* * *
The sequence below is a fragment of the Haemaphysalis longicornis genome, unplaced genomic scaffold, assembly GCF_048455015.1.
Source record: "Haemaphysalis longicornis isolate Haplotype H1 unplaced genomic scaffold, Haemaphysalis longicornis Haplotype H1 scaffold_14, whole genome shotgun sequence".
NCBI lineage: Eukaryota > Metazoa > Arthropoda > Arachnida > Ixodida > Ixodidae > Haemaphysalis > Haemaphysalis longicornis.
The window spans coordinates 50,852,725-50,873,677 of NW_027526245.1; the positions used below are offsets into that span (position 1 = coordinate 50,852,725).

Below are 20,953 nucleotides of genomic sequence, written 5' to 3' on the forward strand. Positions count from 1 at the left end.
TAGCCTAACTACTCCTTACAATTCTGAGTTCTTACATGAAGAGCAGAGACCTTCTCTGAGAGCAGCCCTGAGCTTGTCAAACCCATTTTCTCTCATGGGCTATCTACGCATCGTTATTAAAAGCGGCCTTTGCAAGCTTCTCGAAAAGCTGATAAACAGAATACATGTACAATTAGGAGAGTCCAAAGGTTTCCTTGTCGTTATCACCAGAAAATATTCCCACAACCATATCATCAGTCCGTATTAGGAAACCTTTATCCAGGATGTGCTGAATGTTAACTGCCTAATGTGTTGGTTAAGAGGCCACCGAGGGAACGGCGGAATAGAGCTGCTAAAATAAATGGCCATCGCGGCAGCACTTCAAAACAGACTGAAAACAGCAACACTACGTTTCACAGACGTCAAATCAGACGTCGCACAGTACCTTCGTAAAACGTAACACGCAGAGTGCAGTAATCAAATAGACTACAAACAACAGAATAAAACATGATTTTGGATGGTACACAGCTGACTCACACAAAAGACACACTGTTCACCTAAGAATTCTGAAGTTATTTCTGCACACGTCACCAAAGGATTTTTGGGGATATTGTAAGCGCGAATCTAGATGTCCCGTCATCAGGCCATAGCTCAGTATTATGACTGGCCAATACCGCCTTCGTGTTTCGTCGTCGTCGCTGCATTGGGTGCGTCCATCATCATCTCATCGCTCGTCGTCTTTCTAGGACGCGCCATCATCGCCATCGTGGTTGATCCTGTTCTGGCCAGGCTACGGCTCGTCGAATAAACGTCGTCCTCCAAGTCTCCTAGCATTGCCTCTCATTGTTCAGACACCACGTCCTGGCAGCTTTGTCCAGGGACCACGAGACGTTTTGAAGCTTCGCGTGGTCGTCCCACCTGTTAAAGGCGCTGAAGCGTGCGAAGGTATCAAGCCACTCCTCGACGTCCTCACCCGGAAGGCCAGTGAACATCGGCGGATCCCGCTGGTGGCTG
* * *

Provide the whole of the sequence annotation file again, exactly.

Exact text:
The sequence below is a fragment of the Haemaphysalis longicornis genome, unplaced genomic scaffold, assembly GCF_048455015.1.
Source record: "Haemaphysalis longicornis isolate Haplotype H1 unplaced genomic scaffold, Haemaphysalis longicornis Haplotype H1 scaffold_14, whole genome shotgun sequence".
NCBI lineage: Eukaryota > Metazoa > Arthropoda > Arachnida > Ixodida > Ixodidae > Haemaphysalis > Haemaphysalis longicornis.
The window spans coordinates 50,852,725-50,873,677 of NW_027526245.1; the positions used below are offsets into that span (position 1 = coordinate 50,852,725).

Below are 20,953 nucleotides of genomic sequence, written 5' to 3' on the forward strand. Positions count from 1 at the left end.
TAGCCTAACTACTCCTTACAATTCTGAGTTCTTACATGAAGAGCAGAGACCTTCTCTGAGAGCAGCCCTGAGCTTGTCAAACCCATTTTCTCTCATGGGCTATCTACGCATCGTTATTAAAAGCGGCCTTTGCAAGCTTCTCGAAAAGCTGATAAACAGAATACATGTACAATTAGGAGAGTCCAAAGGTTTCCTTGTCGTTATCACCAGAAAATATTCCCACAACCATATCATCAGTCCGTATTAGGAAACCTTTATCCAGGATGTGCTGAATGTTAACTGCCTAATGTGTTGGTTAAGAGGCCACCGAGGGAACGGCGGAATAGAGCTGCTAAAATAAATGGCCATCGCGGCAGCACTTCAAAACAGACTGAAAACAGCAACACTACGTTTCACAGACGTCAAATCAGACGTCGCACAGTACCTTCGTAAAACGTAACACGCAGAGTGCAGTAATCAAATAGACTACAAACAACAGAATAAAACATGATTTTGGATGGTACACAGCTGACTCACACAAAAGACACACTGTTCACCTAAGAATTCTGAAGTTATTTCTGCACACGTCACCAAAGGATTTTTGGGGATATTGTAAGCGCGAATCTAGATGTCCCGTCATCAGGCCATAGCTCAGTATTATGACTGGCCAATACCGCCTTCGTGTTTCGTCGTCGTCGCTGCATTGGGTGCGTCCATCATCATCTCATCGCTCGTCGTCTTTCTAGGACGCGCCATCATCGCCATCGTGGTTGATCCTGTTCTGGCCAGGCTACGGCTCGTCGAATAAACGTCGTCCTCCAAGTCTCCTAGCATTGCCTCTCATTGTTCAGACACCACGTCCTGGCAGCTTTGTCCAGGGACCACGAGACGTTTTGAAGCTTCGCGTGGTCGTCCCACCTGTTAAAGGCGCTGAAGCGTGCGAAGGTATCAAGCCACTCCTCGACGTCCTCACCCGGAAGGCCAGTGAACATCGGCGGATCCCGCTGGTGGCTG